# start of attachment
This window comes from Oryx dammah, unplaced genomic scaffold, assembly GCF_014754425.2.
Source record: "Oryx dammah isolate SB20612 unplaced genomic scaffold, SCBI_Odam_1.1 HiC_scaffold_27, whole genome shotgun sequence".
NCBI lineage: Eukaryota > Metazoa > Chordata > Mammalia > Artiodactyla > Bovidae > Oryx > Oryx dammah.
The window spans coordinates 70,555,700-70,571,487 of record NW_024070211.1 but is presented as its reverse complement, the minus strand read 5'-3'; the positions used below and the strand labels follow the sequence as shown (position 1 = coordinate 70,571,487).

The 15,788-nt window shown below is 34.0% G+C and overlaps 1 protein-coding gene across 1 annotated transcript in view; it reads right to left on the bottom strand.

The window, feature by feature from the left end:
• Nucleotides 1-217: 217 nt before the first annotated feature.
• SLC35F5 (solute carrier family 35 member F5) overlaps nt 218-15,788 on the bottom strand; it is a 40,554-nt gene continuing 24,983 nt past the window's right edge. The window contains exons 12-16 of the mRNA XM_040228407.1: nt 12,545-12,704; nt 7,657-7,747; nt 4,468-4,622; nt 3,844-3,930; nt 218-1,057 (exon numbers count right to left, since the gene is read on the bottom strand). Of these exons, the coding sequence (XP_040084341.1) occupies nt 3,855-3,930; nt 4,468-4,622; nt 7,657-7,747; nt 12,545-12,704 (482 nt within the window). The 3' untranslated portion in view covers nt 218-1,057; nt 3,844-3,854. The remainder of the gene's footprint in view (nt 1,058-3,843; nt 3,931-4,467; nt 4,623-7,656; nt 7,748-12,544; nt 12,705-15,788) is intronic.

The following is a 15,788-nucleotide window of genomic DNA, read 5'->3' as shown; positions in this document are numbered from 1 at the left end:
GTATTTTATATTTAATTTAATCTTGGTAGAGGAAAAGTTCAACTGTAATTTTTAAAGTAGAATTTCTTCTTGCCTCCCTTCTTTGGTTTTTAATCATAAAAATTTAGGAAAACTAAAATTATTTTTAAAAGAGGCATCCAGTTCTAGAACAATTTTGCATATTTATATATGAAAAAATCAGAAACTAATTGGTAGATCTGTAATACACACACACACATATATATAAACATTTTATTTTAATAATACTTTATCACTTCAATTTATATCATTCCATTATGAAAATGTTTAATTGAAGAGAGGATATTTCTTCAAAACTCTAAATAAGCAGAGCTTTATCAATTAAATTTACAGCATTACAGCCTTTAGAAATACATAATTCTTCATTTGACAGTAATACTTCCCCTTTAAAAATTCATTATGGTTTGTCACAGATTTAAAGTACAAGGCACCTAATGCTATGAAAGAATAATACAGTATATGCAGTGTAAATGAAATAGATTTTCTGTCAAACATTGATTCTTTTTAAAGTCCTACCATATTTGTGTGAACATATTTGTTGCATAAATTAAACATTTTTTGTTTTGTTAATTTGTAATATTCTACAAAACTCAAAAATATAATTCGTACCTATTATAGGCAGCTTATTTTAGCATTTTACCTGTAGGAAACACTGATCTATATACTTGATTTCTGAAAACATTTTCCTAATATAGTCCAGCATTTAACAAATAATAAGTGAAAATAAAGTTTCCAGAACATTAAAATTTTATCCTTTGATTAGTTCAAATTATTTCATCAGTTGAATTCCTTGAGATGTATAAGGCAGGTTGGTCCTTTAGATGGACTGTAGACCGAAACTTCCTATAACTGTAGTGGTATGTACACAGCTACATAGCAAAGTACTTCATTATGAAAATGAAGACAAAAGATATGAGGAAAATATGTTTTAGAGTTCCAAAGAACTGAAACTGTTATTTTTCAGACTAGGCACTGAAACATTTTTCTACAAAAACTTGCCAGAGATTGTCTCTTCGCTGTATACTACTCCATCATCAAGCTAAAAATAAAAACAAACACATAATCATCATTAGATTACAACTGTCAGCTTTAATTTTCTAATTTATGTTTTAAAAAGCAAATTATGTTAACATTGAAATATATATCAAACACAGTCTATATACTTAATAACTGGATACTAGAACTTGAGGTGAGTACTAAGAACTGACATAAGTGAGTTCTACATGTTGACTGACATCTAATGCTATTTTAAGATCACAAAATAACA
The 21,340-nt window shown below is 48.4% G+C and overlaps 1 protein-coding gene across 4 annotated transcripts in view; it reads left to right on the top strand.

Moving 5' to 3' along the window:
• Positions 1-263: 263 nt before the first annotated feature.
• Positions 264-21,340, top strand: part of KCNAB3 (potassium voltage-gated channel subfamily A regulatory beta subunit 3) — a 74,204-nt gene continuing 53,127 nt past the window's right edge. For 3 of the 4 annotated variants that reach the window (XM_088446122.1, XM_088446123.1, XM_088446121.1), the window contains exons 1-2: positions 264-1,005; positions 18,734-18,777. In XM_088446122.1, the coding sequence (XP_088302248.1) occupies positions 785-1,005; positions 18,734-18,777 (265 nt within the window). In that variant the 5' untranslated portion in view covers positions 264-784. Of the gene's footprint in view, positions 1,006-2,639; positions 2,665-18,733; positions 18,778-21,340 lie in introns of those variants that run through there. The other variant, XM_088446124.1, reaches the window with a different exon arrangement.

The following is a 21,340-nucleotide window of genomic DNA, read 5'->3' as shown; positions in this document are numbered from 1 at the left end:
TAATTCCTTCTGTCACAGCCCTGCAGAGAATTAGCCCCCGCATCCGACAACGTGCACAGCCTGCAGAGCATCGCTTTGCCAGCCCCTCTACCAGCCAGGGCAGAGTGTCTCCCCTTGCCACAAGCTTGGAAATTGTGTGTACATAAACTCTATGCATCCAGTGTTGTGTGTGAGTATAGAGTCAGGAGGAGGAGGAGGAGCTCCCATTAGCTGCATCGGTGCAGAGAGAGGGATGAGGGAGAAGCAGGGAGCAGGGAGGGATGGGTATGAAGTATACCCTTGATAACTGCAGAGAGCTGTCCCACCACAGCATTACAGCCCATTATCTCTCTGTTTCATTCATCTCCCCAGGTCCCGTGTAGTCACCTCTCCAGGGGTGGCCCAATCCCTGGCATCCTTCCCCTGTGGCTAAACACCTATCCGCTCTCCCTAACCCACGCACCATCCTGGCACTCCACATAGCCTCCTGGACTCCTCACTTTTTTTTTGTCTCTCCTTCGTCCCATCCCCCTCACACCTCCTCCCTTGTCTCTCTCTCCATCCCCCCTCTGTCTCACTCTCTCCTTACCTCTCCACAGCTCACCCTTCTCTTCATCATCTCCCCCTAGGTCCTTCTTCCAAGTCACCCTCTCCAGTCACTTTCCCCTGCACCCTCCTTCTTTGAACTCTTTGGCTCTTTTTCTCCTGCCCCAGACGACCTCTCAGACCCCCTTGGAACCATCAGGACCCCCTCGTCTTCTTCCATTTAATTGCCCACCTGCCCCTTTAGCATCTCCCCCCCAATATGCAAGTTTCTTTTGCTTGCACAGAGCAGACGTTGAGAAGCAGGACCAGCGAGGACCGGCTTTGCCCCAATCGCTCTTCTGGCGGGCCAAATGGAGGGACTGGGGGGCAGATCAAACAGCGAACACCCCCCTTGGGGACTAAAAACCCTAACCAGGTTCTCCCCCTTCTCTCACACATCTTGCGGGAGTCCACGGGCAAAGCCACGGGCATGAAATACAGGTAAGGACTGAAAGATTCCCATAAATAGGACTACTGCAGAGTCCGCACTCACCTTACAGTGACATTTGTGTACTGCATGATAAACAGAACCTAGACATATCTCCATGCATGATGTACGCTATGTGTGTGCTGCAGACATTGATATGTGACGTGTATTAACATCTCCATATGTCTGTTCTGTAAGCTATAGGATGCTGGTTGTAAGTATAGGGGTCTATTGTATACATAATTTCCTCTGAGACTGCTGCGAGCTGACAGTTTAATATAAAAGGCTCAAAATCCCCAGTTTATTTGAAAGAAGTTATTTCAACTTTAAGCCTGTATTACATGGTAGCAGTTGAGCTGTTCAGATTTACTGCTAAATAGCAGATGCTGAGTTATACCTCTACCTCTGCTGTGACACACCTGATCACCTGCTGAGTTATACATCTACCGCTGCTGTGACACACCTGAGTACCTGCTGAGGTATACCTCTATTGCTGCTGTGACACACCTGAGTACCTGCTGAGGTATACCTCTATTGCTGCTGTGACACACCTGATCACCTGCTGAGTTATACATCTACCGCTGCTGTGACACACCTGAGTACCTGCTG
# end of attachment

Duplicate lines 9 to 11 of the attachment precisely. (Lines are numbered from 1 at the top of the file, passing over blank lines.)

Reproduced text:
The following is a 15,788-nucleotide window of genomic DNA, read 5'->3' as shown; positions in this document are numbered from 1 at the left end:
GTATTTTATATTTAATTTAATCTTGGTAGAGGAAAAGTTCAACTGTAATTTTTAAAGTAGAATTTCTTCTTGCCTCCCTTCTTTGGTTTTTAATCATAAAAATTTAGGAAAACTAAAATTATTTTTAAAAGAGGCATCCAGTTCTAGAACAATTTTGCATATTTATATATGAAAAAATCAGAAACTAATTGGTAGATCTGTAATACACACACACACATATATATAAACATTTTATTTTAATAATACTTTATCACTTCAATTTATATCATTCCATTATGAAAATGTTTAATTGAAGAGAGGATATTTCTTCAAAACTCTAAATAAGCAGAGCTTTATCAATTAAATTTACAGCATTACAGCCTTTAGAAATACATAATTCTTCATTTGACAGTAATACTTCCCCTTTAAAAATTCATTATGGTTTGTCACAGATTTAAAGTACAAGGCACCTAATGCTATGAAAGAATAATACAGTATATGCAGTGTAAATGAAATAGATTTTCTGTCAAACATTGATTCTTTTTAAAGTCCTACCATATTTGTGTGAACATATTTGTTGCATAAATTAAACATTTTTTGTTTTGTTAATTTGTAATATTCTACAAAACTCAAAAATATAATTCGTACCTATTATAGGCAGCTTATTTTAGCATTTTACCTGTAGGAAACACTGATCTATATACTTGATTTCTGAAAACATTTTCCTAATATAGTCCAGCATTTAACAAATAATAAGTGAAAATAAAGTTTCCAGAACATTAAAATTTTATCCTTTGATTAGTTCAAATTATTTCATCAGTTGAATTCCTTGAGATGTATAAGGCAGGTTGGTCCTTTAGATGGACTGTAGACCGAAACTTCCTATAACTGTAGTGGTATGTACACAGCTACATAGCAAAGTACTTCATTATGAAAATGAAGACAAAAGATATGAGGAAAATATGTTTTAGAGTTCCAAAGAACTGAAACTGTTATTTTTCAGACTAGGCACTGAAACATTTTTCTACAAAAACTTGCCAGAGATTGTCTCTTCGCTGTATACTACTCCATCATCAAGCTAAAAATAAAAACAAACACATAATCATCATTAGATTACAACTGTCAGCTTTAATTTTCTAATTTATGTTTTAAAAAGCAAATTATGTTAACATTGAAATATATATCAAACACAGTCTATATACTTAATAACTGGATACTAGAACTTGAGGTGAGTACTAAGAACTGACATAAGTGAGTTCTACATGTTGACTGACATCTAATGCTATTTTAAGATCACAAAATAACA
The 21,340-nt window shown below is 48.4% G+C and overlaps 1 protein-coding gene across 4 annotated transcripts in view; it reads left to right on the top strand.